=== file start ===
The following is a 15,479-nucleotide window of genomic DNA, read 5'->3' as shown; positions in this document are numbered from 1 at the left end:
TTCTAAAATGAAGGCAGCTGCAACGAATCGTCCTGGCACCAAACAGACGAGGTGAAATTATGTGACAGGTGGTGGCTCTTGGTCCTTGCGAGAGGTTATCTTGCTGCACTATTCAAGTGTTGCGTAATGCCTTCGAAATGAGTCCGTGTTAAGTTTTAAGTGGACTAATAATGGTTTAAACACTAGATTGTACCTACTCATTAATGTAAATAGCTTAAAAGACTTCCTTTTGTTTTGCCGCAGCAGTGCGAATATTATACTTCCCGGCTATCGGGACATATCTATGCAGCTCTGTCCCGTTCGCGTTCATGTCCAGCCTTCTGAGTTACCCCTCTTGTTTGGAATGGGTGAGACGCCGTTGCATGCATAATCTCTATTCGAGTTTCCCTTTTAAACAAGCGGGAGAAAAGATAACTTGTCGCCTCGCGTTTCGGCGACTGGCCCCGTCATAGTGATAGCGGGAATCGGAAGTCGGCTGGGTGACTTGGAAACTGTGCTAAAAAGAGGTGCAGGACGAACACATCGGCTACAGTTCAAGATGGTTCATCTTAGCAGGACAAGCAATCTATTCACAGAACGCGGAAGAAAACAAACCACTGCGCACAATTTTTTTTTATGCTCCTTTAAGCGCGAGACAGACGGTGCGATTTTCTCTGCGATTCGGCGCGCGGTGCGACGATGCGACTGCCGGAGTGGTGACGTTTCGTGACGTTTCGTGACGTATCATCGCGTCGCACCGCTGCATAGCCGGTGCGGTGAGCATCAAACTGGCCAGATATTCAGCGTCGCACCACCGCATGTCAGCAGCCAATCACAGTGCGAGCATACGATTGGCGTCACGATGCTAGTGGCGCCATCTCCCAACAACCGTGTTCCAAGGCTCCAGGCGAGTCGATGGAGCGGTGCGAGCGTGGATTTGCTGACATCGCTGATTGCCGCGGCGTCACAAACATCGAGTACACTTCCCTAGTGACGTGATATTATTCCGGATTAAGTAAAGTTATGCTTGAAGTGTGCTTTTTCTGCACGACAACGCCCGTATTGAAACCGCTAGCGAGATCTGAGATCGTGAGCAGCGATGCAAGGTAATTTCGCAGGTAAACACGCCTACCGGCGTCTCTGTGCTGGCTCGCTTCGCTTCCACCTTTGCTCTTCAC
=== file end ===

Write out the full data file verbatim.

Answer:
The following is a 15,479-nucleotide window of genomic DNA, read 5'->3' as shown; positions in this document are numbered from 1 at the left end:
TTCTAAAATGAAGGCAGCTGCAACGAATCGTCCTGGCACCAAACAGACGAGGTGAAATTATGTGACAGGTGGTGGCTCTTGGTCCTTGCGAGAGGTTATCTTGCTGCACTATTCAAGTGTTGCGTAATGCCTTCGAAATGAGTCCGTGTTAAGTTTTAAGTGGACTAATAATGGTTTAAACACTAGATTGTACCTACTCATTAATGTAAATAGCTTAAAAGACTTCCTTTTGTTTTGCCGCAGCAGTGCGAATATTATACTTCCCGGCTATCGGGACATATCTATGCAGCTCTGTCCCGTTCGCGTTCATGTCCAGCCTTCTGAGTTACCCCTCTTGTTTGGAATGGGTGAGACGCCGTTGCATGCATAATCTCTATTCGAGTTTCCCTTTTAAACAAGCGGGAGAAAAGATAACTTGTCGCCTCGCGTTTCGGCGACTGGCCCCGTCATAGTGATAGCGGGAATCGGAAGTCGGCTGGGTGACTTGGAAACTGTGCTAAAAAGAGGTGCAGGACGAACACATCGGCTACAGTTCAAGATGGTTCATCTTAGCAGGACAAGCAATCTATTCACAGAACGCGGAAGAAAACAAACCACTGCGCACAATTTTTTTTTATGCTCCTTTAAGCGCGAGACAGACGGTGCGATTTTCTCTGCGATTCGGCGCGCGGTGCGACGATGCGACTGCCGGAGTGGTGACGTTTCGTGACGTTTCGTGACGTATCATCGCGTCGCACCGCTGCATAGCCGGTGCGGTGAGCATCAAACTGGCCAGATATTCAGCGTCGCACCACCGCATGTCAGCAGCCAATCACAGTGCGAGCATACGATTGGCGTCACGATGCTAGTGGCGCCATCTCCCAACAACCGTGTTCCAAGGCTCCAGGCGAGTCGATGGAGCGGTGCGAGCGTGGATTTGCTGACATCGCTGATTGCCGCGGCGTCACAAACATCGAGTACACTTCCCTAGTGACGTGATATTATTCCGGATTAAGTAAAGTTATGCTTGAAGTGTGCTTTTTCTGCACGACAACGCCCGTATTGAAACCGCTAGCGAGATCTGAGATCGTGAGCAGCGATGCAAGGTAATTTCGCAGGTAAACACGCCTACCGGCGTCTCTGTGCTGGCTCGCTTCGCTTCCACCTTTGCTCTTCAC